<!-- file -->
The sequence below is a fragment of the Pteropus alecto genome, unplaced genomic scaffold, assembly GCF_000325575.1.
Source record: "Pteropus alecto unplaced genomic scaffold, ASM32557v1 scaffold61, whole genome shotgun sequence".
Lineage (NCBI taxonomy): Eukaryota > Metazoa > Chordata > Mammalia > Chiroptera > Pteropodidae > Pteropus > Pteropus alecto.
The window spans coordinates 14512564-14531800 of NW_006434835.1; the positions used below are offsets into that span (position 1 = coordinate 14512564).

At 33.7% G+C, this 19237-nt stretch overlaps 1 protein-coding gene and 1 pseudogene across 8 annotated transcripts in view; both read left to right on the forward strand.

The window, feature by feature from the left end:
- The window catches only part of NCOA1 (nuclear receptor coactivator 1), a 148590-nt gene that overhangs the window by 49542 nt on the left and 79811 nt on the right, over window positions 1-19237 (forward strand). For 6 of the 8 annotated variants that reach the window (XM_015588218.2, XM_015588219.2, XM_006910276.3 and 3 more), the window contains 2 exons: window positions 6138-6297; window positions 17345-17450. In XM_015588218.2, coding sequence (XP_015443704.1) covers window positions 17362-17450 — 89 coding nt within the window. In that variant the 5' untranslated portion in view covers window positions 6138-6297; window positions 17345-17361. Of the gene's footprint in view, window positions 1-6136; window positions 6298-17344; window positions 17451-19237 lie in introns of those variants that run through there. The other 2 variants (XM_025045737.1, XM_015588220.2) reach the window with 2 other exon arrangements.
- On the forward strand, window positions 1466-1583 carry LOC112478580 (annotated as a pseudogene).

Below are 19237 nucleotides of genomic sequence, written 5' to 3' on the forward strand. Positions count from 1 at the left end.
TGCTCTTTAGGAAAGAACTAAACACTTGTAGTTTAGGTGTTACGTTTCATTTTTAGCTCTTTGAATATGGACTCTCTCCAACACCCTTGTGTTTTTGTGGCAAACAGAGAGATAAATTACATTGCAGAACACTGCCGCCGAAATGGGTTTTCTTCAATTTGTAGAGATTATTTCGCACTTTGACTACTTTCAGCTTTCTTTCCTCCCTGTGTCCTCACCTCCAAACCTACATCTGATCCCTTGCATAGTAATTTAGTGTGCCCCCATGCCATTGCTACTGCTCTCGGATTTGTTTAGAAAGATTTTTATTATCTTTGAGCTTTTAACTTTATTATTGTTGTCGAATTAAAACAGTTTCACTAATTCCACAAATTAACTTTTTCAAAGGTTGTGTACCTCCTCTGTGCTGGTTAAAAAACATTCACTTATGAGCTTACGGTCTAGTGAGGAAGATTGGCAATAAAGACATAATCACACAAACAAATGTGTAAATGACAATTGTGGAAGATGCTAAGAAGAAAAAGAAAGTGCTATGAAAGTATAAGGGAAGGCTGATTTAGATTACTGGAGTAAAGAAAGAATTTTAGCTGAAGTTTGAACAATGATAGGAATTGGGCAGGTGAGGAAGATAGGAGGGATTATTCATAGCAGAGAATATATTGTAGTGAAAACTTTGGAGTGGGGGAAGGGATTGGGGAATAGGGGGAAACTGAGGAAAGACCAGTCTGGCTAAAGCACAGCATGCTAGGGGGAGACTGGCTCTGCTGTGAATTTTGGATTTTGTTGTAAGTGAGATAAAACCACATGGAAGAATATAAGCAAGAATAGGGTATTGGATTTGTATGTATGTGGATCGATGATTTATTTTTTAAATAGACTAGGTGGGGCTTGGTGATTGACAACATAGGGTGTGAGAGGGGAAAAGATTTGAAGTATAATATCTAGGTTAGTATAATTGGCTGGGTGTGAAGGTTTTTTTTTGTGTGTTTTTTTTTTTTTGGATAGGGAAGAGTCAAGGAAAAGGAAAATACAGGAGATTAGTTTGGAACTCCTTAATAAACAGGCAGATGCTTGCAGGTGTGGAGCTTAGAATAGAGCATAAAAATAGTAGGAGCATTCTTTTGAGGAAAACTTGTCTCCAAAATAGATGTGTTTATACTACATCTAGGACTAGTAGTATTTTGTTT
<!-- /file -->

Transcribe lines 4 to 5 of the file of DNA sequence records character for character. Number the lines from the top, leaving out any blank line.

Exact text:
The window spans coordinates 14512564-14531800 of NW_006434835.1; the positions used below are offsets into that span (position 1 = coordinate 14512564).

At 33.7% G+C, this 19237-nt stretch overlaps 1 protein-coding gene and 1 pseudogene across 8 annotated transcripts in view; both read left to right on the forward strand.